Louis J. Regan, LL.B., M.D.
JAMA. 1954;156(14):1317-1318. doi:10.1001/jama.1954.02950140017006.
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The likelihood of being sued for malpractice is now so great that the practicing physician must recognize that it constitutes a definite occupational hazard. The incidence of malpractice claims increased tenfold during one decade, the 1930's, and the situation continues to grow worse. So frequent are these claims today that, in some localities, any patient with a less than perfect end-result is a potential malpractice claimant. If physicians were always able to obtain perfect results there would, of course, be no malpractice actions. But deaths, untoward and unexpected results, continuing disabilities, and complications occur and will continue to occur. There is always a chance that without negligence on the part of anybody some unfortunate result, sometimes fatal, will happen.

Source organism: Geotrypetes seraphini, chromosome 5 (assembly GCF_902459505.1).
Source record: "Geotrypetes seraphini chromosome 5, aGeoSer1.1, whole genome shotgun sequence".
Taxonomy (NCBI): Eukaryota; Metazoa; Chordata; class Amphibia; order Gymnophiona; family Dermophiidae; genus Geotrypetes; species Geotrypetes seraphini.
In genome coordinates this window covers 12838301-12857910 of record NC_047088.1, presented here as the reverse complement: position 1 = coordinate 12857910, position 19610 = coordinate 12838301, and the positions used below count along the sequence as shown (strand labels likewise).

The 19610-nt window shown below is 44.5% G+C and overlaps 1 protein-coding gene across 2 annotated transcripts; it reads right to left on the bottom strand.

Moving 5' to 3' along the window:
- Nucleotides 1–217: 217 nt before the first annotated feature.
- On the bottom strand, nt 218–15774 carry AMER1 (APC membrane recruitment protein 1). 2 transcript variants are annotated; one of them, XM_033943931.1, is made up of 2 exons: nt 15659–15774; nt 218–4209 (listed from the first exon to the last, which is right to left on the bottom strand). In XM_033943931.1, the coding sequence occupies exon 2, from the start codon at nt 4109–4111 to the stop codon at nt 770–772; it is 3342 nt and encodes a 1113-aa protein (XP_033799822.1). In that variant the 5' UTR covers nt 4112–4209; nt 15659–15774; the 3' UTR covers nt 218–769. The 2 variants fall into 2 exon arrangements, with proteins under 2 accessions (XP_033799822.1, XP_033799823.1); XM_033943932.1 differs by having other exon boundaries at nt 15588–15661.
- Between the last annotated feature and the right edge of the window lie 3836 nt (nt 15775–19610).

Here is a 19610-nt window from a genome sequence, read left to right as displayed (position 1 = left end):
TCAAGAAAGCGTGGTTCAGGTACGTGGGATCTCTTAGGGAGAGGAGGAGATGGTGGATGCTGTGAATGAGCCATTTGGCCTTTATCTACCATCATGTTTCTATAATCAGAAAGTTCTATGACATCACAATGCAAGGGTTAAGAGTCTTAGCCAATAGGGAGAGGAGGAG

The physician enjoys unique privileges and opportunities; on the other hand, he is burdened with special responsibilities and obligations. It is in his personal concern for his patient that the physician


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